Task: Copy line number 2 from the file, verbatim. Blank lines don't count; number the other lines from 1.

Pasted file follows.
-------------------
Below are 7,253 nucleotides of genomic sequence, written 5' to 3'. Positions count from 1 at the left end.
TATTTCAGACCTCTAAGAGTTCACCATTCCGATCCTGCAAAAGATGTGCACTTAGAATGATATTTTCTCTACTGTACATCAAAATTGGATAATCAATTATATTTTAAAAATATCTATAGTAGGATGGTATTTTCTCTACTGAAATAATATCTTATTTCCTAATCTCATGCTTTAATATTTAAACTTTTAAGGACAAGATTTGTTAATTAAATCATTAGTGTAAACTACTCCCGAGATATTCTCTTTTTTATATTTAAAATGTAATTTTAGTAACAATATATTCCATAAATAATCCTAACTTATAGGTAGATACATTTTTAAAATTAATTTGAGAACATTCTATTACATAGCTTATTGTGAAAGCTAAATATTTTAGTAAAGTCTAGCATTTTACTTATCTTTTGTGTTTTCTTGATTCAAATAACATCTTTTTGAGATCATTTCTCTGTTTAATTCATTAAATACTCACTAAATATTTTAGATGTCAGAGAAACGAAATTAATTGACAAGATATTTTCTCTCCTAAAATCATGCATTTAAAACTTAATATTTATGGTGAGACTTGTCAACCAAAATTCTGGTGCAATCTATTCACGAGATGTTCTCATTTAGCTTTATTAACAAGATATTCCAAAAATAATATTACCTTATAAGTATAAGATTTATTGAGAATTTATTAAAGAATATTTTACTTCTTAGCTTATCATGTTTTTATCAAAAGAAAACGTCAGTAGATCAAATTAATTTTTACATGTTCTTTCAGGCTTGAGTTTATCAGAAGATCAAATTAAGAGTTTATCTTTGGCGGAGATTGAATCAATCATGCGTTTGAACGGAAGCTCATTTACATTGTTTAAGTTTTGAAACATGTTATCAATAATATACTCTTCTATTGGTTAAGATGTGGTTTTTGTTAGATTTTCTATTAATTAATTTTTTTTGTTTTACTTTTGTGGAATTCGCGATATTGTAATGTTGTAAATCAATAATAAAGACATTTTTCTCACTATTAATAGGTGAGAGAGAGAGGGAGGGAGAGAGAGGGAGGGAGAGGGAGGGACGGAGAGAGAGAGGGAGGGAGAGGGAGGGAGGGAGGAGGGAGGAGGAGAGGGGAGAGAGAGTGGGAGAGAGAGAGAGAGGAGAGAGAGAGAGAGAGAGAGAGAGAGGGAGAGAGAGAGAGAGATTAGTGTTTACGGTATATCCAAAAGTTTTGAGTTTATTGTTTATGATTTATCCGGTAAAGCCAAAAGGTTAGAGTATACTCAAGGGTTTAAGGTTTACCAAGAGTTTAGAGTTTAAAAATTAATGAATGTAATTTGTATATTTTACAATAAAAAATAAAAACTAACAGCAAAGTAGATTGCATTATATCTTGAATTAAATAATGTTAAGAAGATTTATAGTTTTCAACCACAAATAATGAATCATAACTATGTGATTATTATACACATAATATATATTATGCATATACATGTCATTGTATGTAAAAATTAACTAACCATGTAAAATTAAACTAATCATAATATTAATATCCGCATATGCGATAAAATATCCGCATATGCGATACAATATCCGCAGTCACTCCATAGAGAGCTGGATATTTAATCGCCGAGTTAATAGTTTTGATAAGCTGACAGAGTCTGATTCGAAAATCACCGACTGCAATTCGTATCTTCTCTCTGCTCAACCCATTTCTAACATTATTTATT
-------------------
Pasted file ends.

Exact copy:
TATTTCAGACCTCTAAGAGTTCACCATTCCGATCCTGCAAAAGATGTGCACTTAGAATGATATTTTCTCTACTGTACATCAAAATTGGATAATCAATTATATTTTAAAAATATCTATAGTAGGATGGTATTTTCTCTACTGAAATAATATCTTATTTCCTAATCTCATGCTTTAATATTTAAACTTTTAAGGACAAGATTTGTTAATTAAATCATTAGTGTAAACTACTCCCGAGATATTCTCTTTTTTATATTTAAAATGTAATTTTAGTAACAATATATTCCATAAATAATCCTAACTTATAGGTAGATACATTTTTAAAATTAATTTGAGAACATTCTATTACATAGCTTATTGTGAAAGCTAAATATTTTAGTAAAGTCTAGCATTTTACTTATCTTTTGTGTTTTCTTGATTCAAATAACATCTTTTTGAGATCATTTCTCTGTTTAATTCATTAAATACTCACTAAATATTTTAGATGTCAGAGAAACGAAATTAATTGACAAGATATTTTCTCTCCTAAAATCATGCATTTAAAACTTAATATTTATGGTGAGACTTGTCAACCAAAATTCTGGTGCAATCTATTCACGAGATGTTCTCATTTAGCTTTATTAACAAGATATTCCAAAAATAATATTACCTTATAAGTATAAGATTTATTGAGAATTTATTAAAGAATATTTTACTTCTTAGCTTATCATGTTTTTATCAAAAGAAAACGTCAGTAGATCAAATTAATTTTTACATGTTCTTTCAGGCTTGAGTTTATCAGAAGATCAAATTAAGAGTTTATCTTTGGCGGAGATTGAATCAATCATGCGTTTGAACGGAAGCTCATTTACATTGTTTAAGTTTTGAAACATGTTATCAATAATATACTCTTCTATTGGTTAAGATGTGGTTTTTGTTAGATTTTCTATTAATTAATTTTTTTTGTTTTACTTTTGTGGAATTCGCGATATTGTAATGTTGTAAATCAATAATAAAGACATTTTTCTCACTATTAATAGGTGAGAGAGAGAGGGAGGGAGAGAGAGGGAGGGAGAGGGAGGGACGGAGAGAGAGAGGGAGGGAGAGGGAGGGAGGGAGGAGGGAGGAGGAGAGGGGAGAGAGAGTGGGAGAGAGAGAGAGAGGAGAGAGAGAGAGAGAGAGAGAGAGAGGGAGAGAGAGAGAGAGATTAGTGTTTACGGTATATCCAAAAGTTTTGAGTTTATTGTTTATGATTTATCCGGTAAAGCCAAAAGGTTAGAGTATACTCAAGGGTTTAAGGTTTACCAAGAGTTTAGAGTTTAAAAATTAATGAATGTAATTTGTATATTTTACAATAAAAAATAAAAACTAACAGCAAAGTAGATTGCATTATATCTTGAATTAAATAATGTTAAGAAGATTTATAGTTTTCAACCACAAATAATGAATCATAACTATGTGATTATTATACACATAATATATATTATGCATATACATGTCATTGTATGTAAAAATTAACTAACCATGTAAAATTAAACTAATCATAATATTAATATCCGCATATGCGATAAAATATCCGCATATGCGATACAATATCCGCAGTCACTCCATAGAGAGCTGGATATTTAATCGCCGAGTTAATAGTTTTGATAAGCTGACAGAGTCTGATTCGAAAATCACCGACTGCAATTCGTATCTTCTCTCTGCTCAACCCATTTCTAACATTATTTATT